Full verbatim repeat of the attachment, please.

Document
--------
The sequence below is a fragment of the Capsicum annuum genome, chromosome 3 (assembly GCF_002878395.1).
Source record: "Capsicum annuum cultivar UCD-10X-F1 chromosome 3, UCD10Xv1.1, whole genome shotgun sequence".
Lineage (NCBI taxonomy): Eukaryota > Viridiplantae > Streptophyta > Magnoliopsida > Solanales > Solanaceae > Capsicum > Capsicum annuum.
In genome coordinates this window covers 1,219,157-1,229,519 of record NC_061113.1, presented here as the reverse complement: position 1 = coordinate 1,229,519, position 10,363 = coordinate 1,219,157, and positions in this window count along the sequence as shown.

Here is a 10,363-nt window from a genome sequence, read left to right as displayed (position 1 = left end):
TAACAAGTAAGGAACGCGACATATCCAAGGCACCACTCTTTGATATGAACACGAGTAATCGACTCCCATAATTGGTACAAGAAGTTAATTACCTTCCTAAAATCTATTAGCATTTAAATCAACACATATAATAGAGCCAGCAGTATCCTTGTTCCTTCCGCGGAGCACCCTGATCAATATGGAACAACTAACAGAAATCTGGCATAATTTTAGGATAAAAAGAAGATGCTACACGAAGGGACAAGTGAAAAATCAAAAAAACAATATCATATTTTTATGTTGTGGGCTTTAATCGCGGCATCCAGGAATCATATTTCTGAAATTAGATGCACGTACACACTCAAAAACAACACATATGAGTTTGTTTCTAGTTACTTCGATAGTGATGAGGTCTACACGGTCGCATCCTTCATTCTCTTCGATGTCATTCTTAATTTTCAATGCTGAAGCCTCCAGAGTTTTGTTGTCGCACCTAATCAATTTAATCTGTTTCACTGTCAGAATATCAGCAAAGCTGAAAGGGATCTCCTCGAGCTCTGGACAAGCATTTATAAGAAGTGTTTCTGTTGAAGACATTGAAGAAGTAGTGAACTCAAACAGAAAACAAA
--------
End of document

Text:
The sequence below is a fragment of the Capsicum annuum genome, chromosome 3 (assembly GCF_002878395.1).
Source record: "Capsicum annuum cultivar UCD-10X-F1 chromosome 3, UCD10Xv1.1, whole genome shotgun sequence".
Lineage (NCBI taxonomy): Eukaryota > Viridiplantae > Streptophyta > Magnoliopsida > Solanales > Solanaceae > Capsicum > Capsicum annuum.
In genome coordinates this window covers 1,219,157-1,229,519 of record NC_061113.1, presented here as the reverse complement: position 1 = coordinate 1,229,519, position 10,363 = coordinate 1,219,157, and positions in this window count along the sequence as shown.

Here is a 10,363-nt window from a genome sequence, read left to right as displayed (position 1 = left end):
TAACAAGTAAGGAACGCGACATATCCAAGGCACCACTCTTTGATATGAACACGAGTAATCGACTCCCATAATTGGTACAAGAAGTTAATTACCTTCCTAAAATCTATTAGCATTTAAATCAACACATATAATAGAGCCAGCAGTATCCTTGTTCCTTCCGCGGAGCACCCTGATCAATATGGAACAACTAACAGAAATCTGGCATAATTTTAGGATAAAAAGAAGATGCTACACGAAGGGACAAGTGAAAAATCAAAAAAACAATATCATATTTTTATGTTGTGGGCTTTAATCGCGGCATCCAGGAATCATATTTCTGAAATTAGATGCACGTACACACTCAAAAACAACACATATGAGTTTGTTTCTAGTTACTTCGATAGTGATGAGGTCTACACGGTCGCATCCTTCATTCTCTTCGATGTCATTCTTAATTTTCAATGCTGAAGCCTCCAGAGTTTTGTTGTCGCACCTAATCAATTTAATCTGTTTCACTGTCAGAATATCAGCAAAGCTGAAAGGGATCTCCTCGAGCTCTGGACAAGCATTTATAAGAAGTGTTTCTGTTGAAGACATTGAAGAAGTAGTGAACTCAAACAGAAAACAAA